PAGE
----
Education is a light that shows the humankind the right direction to surge. The purpose of education is not just making a student literate but also add rationale thinking, knowledge, and self-sufficiency. For most of the 20th century, it is not surprising that lecturing continued to be the most prevalent mode of instruction and an efficient way to transfer knowledge to the students. Lecturing, of course, can be an effective way of delivering the information not easily available otherwise, but it is not the only way of engaging students in the information we are presenting. For years together, gross anatomy is also taught by the traditional teacher-oriented teaching method. In general, most of the students find it difficult to understand and retain gross anatomy. The explosion of knowledge to be learned by medical students, nonavailability of cadavers, decline in faculty, and the drastic curtailment of period from 1½ to 1 year have put curriculum, students, and faculty at premium.
Hence, the need of the hour is to bring some change in our traditional teacher-oriented teaching system by making the students more active learner and also by making best use of their time to earn a medical degree. The Roman philosopher, Lucius Annaeus Sneca (4 BC–AD 65), advocated cooperative learning with a statement “Those who teach learn.” In addition to changing pedagogy, a variety of teaching strategies are now being implemented to promote active learning (AL). Hence, we should use a learning strategy that is self-paced and mastery-based and boosts engagement and makes the lesson more comprehensible and memorable.
Learning is further enhanced when it is more like a team effort as working with others often increases involvement in learning, improves thinking, and deepens understanding. The notion of AL is not new and simply means having students engage in some activity that forces them to think about and comment on the information presented. “AL” teaching techniques are now increasingly entering the teaching repertoire to make larger classes interactive and one of the commonly employed techniques such as jigsaw technique.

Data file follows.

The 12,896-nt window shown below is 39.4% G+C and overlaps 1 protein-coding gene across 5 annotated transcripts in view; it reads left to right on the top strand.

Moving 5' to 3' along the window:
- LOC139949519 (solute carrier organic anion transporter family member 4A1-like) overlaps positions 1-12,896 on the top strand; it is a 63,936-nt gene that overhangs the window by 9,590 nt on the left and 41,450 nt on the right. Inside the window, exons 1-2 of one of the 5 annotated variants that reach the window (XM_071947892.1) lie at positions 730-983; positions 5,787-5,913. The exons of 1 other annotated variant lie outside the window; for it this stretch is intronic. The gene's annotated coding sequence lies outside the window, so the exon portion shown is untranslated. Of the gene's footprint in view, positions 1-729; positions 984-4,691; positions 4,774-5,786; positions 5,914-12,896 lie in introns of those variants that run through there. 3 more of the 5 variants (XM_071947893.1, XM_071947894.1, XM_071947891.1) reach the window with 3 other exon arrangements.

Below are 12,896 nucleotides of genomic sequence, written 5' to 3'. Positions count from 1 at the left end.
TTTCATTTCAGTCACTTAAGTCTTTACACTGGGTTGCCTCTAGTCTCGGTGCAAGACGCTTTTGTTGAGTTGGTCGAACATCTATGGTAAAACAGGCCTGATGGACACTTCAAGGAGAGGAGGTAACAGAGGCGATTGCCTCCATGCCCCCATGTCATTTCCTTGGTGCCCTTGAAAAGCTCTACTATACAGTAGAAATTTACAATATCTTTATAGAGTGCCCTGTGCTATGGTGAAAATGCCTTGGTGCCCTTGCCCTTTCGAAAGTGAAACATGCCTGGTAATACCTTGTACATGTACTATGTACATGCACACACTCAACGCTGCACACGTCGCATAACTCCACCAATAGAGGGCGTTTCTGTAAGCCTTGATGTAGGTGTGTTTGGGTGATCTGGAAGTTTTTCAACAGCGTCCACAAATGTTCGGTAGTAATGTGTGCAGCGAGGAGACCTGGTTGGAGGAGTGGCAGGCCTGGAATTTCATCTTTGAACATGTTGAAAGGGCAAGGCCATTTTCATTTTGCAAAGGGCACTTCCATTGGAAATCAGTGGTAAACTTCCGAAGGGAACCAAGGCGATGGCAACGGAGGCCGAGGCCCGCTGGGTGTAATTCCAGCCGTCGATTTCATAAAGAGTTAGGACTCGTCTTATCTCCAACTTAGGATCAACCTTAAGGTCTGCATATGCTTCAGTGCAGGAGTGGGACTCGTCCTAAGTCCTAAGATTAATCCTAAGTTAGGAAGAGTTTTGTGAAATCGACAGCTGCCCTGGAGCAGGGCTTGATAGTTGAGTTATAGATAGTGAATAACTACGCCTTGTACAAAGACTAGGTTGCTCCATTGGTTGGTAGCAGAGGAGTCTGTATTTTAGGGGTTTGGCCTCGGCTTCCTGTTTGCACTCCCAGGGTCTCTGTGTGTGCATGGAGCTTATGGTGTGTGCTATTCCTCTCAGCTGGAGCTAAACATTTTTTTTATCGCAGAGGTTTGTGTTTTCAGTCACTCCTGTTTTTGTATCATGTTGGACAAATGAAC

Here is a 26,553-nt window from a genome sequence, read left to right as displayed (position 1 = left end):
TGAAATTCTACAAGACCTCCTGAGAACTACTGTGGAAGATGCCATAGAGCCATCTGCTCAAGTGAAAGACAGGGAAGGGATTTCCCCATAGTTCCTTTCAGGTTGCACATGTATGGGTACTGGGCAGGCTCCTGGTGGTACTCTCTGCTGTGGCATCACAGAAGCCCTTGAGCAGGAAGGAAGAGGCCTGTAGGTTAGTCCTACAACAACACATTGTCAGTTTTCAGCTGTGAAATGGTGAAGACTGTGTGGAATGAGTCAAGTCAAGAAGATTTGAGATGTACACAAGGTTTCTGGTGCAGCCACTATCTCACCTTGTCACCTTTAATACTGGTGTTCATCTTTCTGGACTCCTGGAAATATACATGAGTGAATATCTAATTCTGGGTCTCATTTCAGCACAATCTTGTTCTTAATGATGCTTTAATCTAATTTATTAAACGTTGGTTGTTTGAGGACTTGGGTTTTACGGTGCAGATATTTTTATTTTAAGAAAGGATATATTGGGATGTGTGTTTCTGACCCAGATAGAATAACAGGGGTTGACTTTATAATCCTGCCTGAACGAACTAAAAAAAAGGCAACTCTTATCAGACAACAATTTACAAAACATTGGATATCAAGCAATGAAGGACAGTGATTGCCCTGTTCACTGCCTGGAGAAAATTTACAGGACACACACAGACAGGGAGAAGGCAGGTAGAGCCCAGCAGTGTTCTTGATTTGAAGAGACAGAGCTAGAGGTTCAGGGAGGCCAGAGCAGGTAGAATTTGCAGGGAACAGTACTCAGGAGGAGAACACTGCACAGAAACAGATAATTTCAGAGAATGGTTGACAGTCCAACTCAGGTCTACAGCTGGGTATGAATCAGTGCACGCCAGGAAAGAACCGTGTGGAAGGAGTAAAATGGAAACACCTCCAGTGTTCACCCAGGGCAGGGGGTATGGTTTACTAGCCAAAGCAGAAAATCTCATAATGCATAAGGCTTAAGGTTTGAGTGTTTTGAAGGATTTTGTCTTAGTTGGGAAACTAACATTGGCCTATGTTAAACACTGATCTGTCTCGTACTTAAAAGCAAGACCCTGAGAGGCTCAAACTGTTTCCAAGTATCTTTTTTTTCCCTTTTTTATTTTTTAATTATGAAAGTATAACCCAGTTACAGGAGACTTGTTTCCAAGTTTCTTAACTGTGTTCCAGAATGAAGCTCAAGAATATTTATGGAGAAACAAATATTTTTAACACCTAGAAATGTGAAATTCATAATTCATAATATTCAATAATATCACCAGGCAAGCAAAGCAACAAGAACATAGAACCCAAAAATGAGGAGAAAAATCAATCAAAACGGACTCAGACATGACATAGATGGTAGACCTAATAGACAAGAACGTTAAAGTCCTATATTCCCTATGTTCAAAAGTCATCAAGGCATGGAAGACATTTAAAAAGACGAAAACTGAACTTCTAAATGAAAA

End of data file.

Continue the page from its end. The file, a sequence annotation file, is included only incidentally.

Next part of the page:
The jigsaw classroom is a researchbased cooperative learning technique invented and developed in the early 1978s by Aronson et al. at the University of Texas and the University of California, as in a jigsaw puzzle, each piece-each student's part is essential for the completion and full understanding of the final product.,, Bykerk-Kauffman, 1995, stated that the “Jigsaw” method refers to a technique of breaking down a large concept into smaller pieces of information, in which small teams are responsible for becoming experts on their “chunk” and teaching this information to other teams. It fosters the development of communication skills, teamwork, leadership, confidence and respect for peers, and in-depth understanding of course content that are vital to developing professionalism early in their medical careers.
This study is an effort at exploring the use of AL methodology (ALM), i.e., jigsaw technique, as a motivational tool toward better learning so that the students analyze, synthesize, and evaluate information and discuss with other students.
Aim and Objectives
The aim of the study is to assess the effect of implementation of AL method as a learning tool on the learning and performance of 1st-year medical students.
- To introduce AL method (ALM) in learning anatomy